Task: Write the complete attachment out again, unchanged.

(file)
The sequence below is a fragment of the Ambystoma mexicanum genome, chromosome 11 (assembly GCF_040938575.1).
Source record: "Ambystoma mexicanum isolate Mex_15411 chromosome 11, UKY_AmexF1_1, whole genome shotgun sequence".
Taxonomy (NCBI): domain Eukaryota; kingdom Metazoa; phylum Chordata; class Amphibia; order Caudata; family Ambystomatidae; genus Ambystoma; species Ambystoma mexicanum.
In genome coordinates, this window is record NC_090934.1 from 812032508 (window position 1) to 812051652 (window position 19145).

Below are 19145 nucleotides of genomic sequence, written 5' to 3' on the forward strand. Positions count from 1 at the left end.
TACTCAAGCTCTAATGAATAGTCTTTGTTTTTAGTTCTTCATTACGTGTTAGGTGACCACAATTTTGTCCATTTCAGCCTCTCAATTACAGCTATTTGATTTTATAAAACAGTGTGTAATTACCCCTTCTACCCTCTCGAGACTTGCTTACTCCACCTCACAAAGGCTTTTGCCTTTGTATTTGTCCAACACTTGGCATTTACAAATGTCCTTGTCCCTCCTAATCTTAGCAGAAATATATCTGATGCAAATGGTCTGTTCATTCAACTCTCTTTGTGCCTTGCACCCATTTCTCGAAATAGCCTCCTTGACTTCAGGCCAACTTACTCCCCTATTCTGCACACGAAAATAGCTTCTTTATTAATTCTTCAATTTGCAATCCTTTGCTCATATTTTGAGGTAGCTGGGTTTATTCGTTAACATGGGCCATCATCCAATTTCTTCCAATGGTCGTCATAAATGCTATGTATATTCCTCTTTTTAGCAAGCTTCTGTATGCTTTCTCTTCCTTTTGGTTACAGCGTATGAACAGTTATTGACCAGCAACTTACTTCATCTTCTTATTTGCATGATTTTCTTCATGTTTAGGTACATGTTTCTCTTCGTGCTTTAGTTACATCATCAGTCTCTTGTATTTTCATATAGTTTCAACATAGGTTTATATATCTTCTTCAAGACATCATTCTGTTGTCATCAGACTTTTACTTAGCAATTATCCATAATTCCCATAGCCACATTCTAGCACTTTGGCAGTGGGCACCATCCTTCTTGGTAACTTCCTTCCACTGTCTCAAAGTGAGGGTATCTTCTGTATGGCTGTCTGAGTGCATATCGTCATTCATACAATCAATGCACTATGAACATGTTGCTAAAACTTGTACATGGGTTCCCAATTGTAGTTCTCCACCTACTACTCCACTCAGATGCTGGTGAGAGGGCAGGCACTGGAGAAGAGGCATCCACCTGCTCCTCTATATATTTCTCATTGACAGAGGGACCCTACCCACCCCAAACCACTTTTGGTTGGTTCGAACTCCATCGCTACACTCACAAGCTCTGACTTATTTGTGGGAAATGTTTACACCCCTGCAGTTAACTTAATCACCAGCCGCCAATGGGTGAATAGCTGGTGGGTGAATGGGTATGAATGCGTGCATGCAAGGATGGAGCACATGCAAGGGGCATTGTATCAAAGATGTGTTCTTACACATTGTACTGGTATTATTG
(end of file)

The sequence below is a fragment of the Ambystoma mexicanum genome, chromosome 11 (assembly GCF_040938575.1).
Source record: "Ambystoma mexicanum isolate Mex_15411 chromosome 11, UKY_AmexF1_1, whole genome shotgun sequence".
Taxonomy (NCBI): domain Eukaryota; kingdom Metazoa; phylum Chordata; class Amphibia; order Caudata; family Ambystomatidae; genus Ambystoma; species Ambystoma mexicanum.
In genome coordinates, this window is record NC_090934.1 from 812032508 (window position 1) to 812051652 (window position 19145).

Below are 19145 nucleotides of genomic sequence, written 5' to 3' on the forward strand. Positions count from 1 at the left end.
TACTCAAGCTCTAATGAATAGTCTTTGTTTTTAGTTCTTCATTACGTGTTAGGTGACCACAATTTTGTCCATTTCAGCCTCTCAATTACAGCTATTTGATTTTATAAAACAGTGTGTAATTACCCCTTCTACCCTCTCGAGACTTGCTTACTCCACCTCACAAAGGCTTTTGCCTTTGTATTTGTCCAACACTTGGCATTTACAAATGTCCTTGTCCCTCCTAATCTTAGCAGAAATATATCTGATGCAAATGGTCTGTTCATTCAACTCTCTTTGTGCCTTGCACCCATTTCTCGAAATAGCCTCCTTGACTTCAGGCCAACTTACTCCCCTATTCTGCACACGAAAATAGCTTCTTTATTAATTCTTCAATTTGCAATCCTTTGCTCATATTTTGAGGTAGCTGGGTTTATTCGTTAACATGGGCCATCATCCAATTTCTTCCAATGGTCGTCATAAATGCTATGTATATTCCTCTTTTTAGCAAGCTTCTGTATGCTTTCTCTTCCTTTTGGTTACAGCGTATGAACAGTTATTGACCAGCAACTTACTTCATCTTCTTATTTGCATGATTTTCTTCATGTTTAGGTACATGTTTCTCTTCGTGCTTTAGTTACATCATCAGTCTCTTGTATTTTCATATAGTTTCAACATAGGTTTATATATCTTCTTCAAGACATCATTCTGTTGTCATCAGACTTTTACTTAGCAATTATCCATAATTCCCATAGCCACATTCTAGCACTTTGGCAGTGGGCACCATCCTTCTTGGTAACTTCCTTCCACTGTCTCAAAGTGAGGGTATCTTCTGTATGGCTGTCTGAGTGCATATCGTCATTCATACAATCAATGCACTATGAACATGTTGCTAAAACTTGTACATGGGTTCCCAATTGTAGTTCTCCACCTACTACTCCACTCAGATGCTGGTGAGAGGGCAGGCACTGGAGAAGAGGCATCCACCTGCTCCTCTATATATTTCTCATTGACAGAGGGACCCTACCCACCCCAAACCACTTTTGGTTGGTTCGAACTCCATCGCTACACTCACAAGCTCTGACTTATTTGTGGGAAATGTTTACACCCCTGCAGTTAACTTAATCACCAGCCGCCAATGGGTGAATAGCTGGTGGGTGAATGGGTATGAATGCGTGCATGCAAGGATGGAGCACATGCAAGGGGCATTGTATCAAAGATGTGTTCTTACACATTGTACTGGTATTATTG